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California_Greenhouse_Gases.jpgThe California Chamber of Commerce is appealing a local judge's ruling that California's "cap-and-trade" fees on business to curb greenhouse gas emissions are legal.

The business organization maintains that when the Air Resources Board adopted the fee program, which is expected to raise billions of dollars, it violated a constitutional provision, passed in 1978 as part of Proposition 13, that requires two-thirds legislative vote on new taxes.

It maintains that fee revenue in excess of that needed to administer the state's greenhouse gas reduction program are illegal taxes and is taking that contention to the 3rd District Court of Appeal in response to Sacramento County Judge Timothy Frawley's ruling in November. He declared that Assembly Bill 32, California's anti-greenhouse gas law, was sufficient authority for the fees.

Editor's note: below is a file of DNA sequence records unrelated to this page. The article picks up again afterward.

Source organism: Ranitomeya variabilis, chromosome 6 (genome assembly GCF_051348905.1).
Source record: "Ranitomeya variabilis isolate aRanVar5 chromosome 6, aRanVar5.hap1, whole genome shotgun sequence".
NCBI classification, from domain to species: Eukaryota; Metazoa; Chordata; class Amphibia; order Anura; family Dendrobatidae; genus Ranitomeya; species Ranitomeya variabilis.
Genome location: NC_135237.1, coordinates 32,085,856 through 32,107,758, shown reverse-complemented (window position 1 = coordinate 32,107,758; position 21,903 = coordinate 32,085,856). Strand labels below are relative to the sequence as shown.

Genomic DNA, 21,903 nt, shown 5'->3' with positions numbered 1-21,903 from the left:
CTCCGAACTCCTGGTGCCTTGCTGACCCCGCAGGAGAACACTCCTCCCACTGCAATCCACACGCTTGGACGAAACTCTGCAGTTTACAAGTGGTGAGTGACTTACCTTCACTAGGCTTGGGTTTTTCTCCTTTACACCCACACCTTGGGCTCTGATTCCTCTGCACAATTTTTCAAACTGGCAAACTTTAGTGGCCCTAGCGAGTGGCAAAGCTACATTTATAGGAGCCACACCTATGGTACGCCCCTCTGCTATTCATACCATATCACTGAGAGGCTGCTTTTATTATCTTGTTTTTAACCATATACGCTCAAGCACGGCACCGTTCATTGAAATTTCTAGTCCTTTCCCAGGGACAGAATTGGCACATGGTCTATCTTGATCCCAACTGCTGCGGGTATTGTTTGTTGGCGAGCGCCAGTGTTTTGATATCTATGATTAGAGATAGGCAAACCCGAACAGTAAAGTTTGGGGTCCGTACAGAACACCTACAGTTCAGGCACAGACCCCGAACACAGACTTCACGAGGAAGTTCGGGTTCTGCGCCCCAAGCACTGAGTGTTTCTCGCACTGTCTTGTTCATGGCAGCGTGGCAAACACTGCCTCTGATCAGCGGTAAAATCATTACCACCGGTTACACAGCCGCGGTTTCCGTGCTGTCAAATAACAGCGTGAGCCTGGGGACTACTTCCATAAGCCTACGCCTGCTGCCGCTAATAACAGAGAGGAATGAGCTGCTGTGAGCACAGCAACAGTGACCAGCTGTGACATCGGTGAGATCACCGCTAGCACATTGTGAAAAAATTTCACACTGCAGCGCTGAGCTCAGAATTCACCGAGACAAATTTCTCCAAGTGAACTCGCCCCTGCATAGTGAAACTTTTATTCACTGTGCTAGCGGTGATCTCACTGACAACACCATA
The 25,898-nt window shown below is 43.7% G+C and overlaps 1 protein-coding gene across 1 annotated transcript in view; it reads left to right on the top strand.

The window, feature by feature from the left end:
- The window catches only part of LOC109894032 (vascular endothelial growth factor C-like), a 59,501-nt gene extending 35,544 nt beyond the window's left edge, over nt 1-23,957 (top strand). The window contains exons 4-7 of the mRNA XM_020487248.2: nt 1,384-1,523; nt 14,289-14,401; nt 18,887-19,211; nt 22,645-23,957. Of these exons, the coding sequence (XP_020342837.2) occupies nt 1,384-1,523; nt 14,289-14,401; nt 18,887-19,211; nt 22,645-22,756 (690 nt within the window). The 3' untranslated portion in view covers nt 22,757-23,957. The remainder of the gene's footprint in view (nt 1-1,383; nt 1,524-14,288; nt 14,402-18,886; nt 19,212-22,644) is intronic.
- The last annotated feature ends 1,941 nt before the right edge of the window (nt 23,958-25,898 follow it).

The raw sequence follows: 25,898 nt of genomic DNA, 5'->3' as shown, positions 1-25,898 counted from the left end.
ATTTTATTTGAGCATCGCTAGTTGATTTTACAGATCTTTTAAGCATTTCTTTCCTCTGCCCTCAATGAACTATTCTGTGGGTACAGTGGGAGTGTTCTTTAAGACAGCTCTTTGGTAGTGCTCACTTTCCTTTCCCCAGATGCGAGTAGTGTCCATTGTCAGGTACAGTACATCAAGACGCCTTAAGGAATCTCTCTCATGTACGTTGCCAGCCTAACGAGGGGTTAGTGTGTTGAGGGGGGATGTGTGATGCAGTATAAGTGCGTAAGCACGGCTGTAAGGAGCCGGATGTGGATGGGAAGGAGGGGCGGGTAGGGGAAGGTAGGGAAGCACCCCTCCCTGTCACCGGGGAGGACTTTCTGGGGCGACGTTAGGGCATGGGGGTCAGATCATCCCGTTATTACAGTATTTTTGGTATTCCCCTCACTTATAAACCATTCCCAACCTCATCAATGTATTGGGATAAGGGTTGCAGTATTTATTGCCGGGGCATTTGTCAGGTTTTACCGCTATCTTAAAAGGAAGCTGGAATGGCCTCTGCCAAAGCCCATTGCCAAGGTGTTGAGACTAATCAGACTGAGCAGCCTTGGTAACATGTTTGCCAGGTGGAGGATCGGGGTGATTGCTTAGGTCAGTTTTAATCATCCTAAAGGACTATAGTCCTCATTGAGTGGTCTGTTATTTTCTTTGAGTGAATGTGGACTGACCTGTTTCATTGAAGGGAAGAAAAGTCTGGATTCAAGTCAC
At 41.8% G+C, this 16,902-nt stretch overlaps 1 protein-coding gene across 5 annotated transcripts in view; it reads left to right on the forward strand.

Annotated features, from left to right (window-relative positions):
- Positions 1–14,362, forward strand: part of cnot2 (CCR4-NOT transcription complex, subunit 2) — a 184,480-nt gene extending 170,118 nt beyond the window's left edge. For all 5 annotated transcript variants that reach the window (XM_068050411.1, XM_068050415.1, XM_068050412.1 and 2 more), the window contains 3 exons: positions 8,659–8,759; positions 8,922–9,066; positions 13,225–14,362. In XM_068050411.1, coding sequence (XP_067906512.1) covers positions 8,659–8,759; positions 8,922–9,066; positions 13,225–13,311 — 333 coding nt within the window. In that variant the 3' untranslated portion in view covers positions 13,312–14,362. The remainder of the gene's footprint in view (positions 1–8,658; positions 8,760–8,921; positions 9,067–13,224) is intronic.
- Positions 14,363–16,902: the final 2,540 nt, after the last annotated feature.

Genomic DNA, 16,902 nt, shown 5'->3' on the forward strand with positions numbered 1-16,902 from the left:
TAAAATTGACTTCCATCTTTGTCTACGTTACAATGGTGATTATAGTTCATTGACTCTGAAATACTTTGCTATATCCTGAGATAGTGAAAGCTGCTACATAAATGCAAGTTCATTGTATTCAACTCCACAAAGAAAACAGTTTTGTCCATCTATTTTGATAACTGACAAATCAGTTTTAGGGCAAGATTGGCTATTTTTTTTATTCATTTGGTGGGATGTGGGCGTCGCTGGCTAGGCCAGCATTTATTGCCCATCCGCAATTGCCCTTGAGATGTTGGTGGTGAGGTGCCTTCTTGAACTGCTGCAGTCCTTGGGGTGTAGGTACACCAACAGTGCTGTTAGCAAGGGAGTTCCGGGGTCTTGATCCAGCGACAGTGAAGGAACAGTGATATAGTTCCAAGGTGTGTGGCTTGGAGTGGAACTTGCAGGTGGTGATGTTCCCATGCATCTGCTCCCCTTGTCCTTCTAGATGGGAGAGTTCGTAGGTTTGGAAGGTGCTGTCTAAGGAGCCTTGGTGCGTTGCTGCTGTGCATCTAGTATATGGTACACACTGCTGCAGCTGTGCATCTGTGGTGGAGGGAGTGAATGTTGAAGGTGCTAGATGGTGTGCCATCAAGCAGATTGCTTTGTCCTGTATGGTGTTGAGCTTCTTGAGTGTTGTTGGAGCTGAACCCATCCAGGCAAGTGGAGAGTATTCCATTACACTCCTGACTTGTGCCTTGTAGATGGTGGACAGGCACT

"We stand by our belief that the Legislature in passing AB 32 did not authorize the ARB to raise revenue for the state beyond those costs necessary to administer the program," said Allan Zaremberg, the chamber's president, said in a statement. "We also believe the ARB's auction violates Proposition 13, because it imposes a new tax that did not receive two-thirds approval by the Legislature."

Gov. Jerry Brown is counting on the fees for variety of spending, including drought relief and a proposed bullet train system linking the northern and southern halves of the state.

"We believe that the judge inappropriately created a new category of regulatory fees," said Zaremberg, "in order to avoid ruling that the revenues came from an illegal tax -- not approved by two-thirds of the Legislature. The judge himself called this a close question.'"


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